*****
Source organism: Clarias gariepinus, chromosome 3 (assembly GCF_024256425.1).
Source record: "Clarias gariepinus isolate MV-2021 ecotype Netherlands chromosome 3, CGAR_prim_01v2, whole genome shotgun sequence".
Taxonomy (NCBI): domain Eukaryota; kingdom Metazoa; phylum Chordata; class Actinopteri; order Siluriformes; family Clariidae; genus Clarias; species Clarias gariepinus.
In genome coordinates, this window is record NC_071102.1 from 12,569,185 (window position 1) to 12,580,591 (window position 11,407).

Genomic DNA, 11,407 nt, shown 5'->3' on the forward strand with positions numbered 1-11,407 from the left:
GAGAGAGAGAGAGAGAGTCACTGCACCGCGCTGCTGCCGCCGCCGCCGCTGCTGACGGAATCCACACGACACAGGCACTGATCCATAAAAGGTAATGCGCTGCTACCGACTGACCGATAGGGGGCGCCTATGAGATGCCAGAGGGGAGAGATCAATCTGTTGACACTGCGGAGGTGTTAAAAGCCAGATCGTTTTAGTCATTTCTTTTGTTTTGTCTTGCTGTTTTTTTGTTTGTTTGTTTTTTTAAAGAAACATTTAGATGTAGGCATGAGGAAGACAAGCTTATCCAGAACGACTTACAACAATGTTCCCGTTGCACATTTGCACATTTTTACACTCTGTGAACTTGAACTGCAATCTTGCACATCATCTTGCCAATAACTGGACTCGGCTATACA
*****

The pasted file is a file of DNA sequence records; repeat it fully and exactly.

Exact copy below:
Source organism: Clarias gariepinus, chromosome 3 (assembly GCF_024256425.1).
Source record: "Clarias gariepinus isolate MV-2021 ecotype Netherlands chromosome 3, CGAR_prim_01v2, whole genome shotgun sequence".
Taxonomy (NCBI): domain Eukaryota; kingdom Metazoa; phylum Chordata; class Actinopteri; order Siluriformes; family Clariidae; genus Clarias; species Clarias gariepinus.
In genome coordinates, this window is record NC_071102.1 from 12,569,185 (window position 1) to 12,580,591 (window position 11,407).

Genomic DNA, 11,407 nt, shown 5'->3' on the forward strand with positions numbered 1-11,407 from the left:
GAGAGAGAGAGAGAGAGTCACTGCACCGCGCTGCTGCCGCCGCCGCCGCTGCTGACGGAATCCACACGACACAGGCACTGATCCATAAAAGGTAATGCGCTGCTACCGACTGACCGATAGGGGGCGCCTATGAGATGCCAGAGGGGAGAGATCAATCTGTTGACACTGCGGAGGTGTTAAAAGCCAGATCGTTTTAGTCATTTCTTTTGTTTTGTCTTGCTGTTTTTTTGTTTGTTTGTTTTTTTAAAGAAACATTTAGATGTAGGCATGAGGAAGACAAGCTTATCCAGAACGACTTACAACAATGTTCCCGTTGCACATTTGCACATTTTTACACTCTGTGAACTTGAACTGCAATCTTGCACATCATCTTGCCAATAACTGGACTCGGCTATACA